The British Museum, the Louvre, & the Bible

The British Museum in London is one of the greatest museums in the world. It includes the Roseta Stone, which broke the code to reading Egyptian Hieroglyphics, as well as Easter Island statues, and many things of biblical significance. It’s also completely free to the public!

My daughter Hope in front of one of the winged bulls of Assyria at the British Museum

There are so many things of biblical significance in the British Museum that there are entire books dedicated to the subject, such as:

The British Museum: Depiction of the Capture of Lachish from Sennacharib’s Palace in Nineveh

In 2 Kings 18, the Bible tells the story of how Sennacharib, King of Assyria attacked Hezekiah, King of Judah, and that at this time, Sennacharib captured the city of Lachish (2 Kings 18:13) and made it his base of operations in Judah (2 Kings 18:14).

Sennacharib, 2 Kings 19 tells us, tried to intimidate Hezekiah into submission and sent him a threatening letter. The Prophet Isaiah encouraged Hezekiah to defy Sennacharib, and he prophesied Sennacharib’s fall.

In the British Museum, you can see sculptures and base reliefs from Sennacharib’s palace in Nineveh (the capital of Assyria, the same place where Jonah went and against which Nahum prophesied), which depict the Assyrian capture of Lachish.

Interestingly, another item which is held in the British Museum is the annals of Sennacharib, which describe his conquest of much of Judah. These annals mention how he made Jerusalem pay tribute to him (recorded in 2 Kings 18), but while they chronicle the many cities he succeeded in conquering, Jerusalem is left out of the list – which is exactly what the Bible says in 2 Kings 18-19.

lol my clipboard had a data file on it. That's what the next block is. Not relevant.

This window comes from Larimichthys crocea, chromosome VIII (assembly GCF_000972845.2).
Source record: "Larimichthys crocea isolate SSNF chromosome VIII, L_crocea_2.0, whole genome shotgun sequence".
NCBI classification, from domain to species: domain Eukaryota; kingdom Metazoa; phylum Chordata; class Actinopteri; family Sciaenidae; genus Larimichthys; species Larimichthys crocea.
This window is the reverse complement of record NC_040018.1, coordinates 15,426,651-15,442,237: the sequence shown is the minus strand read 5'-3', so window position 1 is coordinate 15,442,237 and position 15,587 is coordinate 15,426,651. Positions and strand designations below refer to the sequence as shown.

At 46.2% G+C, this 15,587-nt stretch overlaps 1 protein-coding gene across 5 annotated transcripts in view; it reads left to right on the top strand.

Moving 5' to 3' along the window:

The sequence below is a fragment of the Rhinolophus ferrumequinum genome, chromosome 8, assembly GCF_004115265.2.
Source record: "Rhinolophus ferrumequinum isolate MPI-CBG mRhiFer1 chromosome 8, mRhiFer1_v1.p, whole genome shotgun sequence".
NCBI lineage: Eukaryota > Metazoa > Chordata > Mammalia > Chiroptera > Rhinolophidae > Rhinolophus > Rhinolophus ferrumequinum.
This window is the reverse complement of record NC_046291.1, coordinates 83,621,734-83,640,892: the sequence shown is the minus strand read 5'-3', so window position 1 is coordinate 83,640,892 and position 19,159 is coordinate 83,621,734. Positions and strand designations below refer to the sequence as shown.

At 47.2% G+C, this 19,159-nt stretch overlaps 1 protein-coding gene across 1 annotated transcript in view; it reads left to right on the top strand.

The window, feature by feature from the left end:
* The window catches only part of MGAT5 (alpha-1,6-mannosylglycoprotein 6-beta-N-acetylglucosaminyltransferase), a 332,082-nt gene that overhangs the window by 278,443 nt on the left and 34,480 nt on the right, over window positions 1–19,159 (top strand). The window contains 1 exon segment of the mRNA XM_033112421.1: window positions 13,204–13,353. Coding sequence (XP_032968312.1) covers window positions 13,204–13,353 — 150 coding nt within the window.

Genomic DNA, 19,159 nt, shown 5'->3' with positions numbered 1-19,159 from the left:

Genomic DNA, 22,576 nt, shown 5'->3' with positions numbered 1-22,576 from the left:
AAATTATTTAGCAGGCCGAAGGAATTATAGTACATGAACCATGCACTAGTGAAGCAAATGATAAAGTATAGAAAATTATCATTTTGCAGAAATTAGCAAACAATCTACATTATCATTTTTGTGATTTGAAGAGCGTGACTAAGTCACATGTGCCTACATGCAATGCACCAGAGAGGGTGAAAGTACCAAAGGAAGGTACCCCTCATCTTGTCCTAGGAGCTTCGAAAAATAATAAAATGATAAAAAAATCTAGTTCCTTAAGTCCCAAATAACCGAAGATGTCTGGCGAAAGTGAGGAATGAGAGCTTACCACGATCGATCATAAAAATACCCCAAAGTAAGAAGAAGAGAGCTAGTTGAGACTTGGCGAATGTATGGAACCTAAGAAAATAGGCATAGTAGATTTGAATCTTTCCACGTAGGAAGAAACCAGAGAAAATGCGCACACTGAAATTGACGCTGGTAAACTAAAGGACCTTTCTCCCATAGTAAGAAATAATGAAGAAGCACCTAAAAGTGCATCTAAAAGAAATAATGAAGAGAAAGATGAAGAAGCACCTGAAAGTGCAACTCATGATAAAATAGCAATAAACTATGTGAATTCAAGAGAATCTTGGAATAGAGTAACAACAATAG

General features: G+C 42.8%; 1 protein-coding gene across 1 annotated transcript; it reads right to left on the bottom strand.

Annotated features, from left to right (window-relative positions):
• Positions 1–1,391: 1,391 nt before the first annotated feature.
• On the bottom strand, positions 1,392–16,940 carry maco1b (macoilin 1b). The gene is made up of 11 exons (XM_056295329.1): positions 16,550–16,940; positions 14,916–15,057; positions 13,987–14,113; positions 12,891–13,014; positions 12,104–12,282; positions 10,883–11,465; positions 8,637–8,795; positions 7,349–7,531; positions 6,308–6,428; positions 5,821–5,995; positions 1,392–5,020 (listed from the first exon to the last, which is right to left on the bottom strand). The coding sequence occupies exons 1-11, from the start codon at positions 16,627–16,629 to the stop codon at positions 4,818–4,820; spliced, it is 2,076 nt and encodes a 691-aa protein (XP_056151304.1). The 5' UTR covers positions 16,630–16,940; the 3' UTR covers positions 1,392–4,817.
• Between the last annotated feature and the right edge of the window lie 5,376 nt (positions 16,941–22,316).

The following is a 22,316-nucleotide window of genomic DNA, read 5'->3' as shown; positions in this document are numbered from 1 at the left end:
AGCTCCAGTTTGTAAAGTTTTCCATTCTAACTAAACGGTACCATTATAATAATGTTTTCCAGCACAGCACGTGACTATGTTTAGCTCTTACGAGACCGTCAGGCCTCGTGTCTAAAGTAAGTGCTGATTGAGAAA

The importance of these artifacts, in other words, is that the corroborate the fact that the Bible is historically accurate.

Here are the sermons I preached on 2 Kings 18 & 19 in our “Desiring the Kingdom” series:

The Louvre: The Moabite Stone

In a previous post I showed some of the famous paintings in the Louvre Museum in Paris which wrongly depict Bible stories: Bible Stories Gone Wrong in the Louvre

But the Louvre is more than just an art museum, it is also an archaeology museum, including items of incredible significance, such as Hammurabi’s Code and Tutankhamen’s sarcophagus.

There are also items in the Louvre of biblical relevance, such as the “Moab Stone,” which bears one of the oldest written references to the Kingdom of Israel. It mentions specifically a victory which Moab had in a battle against the Israel, whom it refers to as the House of Omri.

This parallels a story found in 2 Kings 3.

Omri was the sixth king of Israel, and the most famous king to come from the House of Omri was Ahab, who famously tried to convert Israel into a pagan nation, with Baal worship as its official religion. Elijah confronted the prophets of Baal in 1 Kings 18, in which God sent fire from heaven upon a sacrifice as a sign that He alone is God.

Another important element of the Moabite Stone is that it refers to Yahweh as the God of Israel.

These and other items in these museums help us to see that the Bible is trustworthy and accurate, and as archaeologists make more discoveries, those discovers validate, rather than contradict, the historicity of the Biblical accounts.

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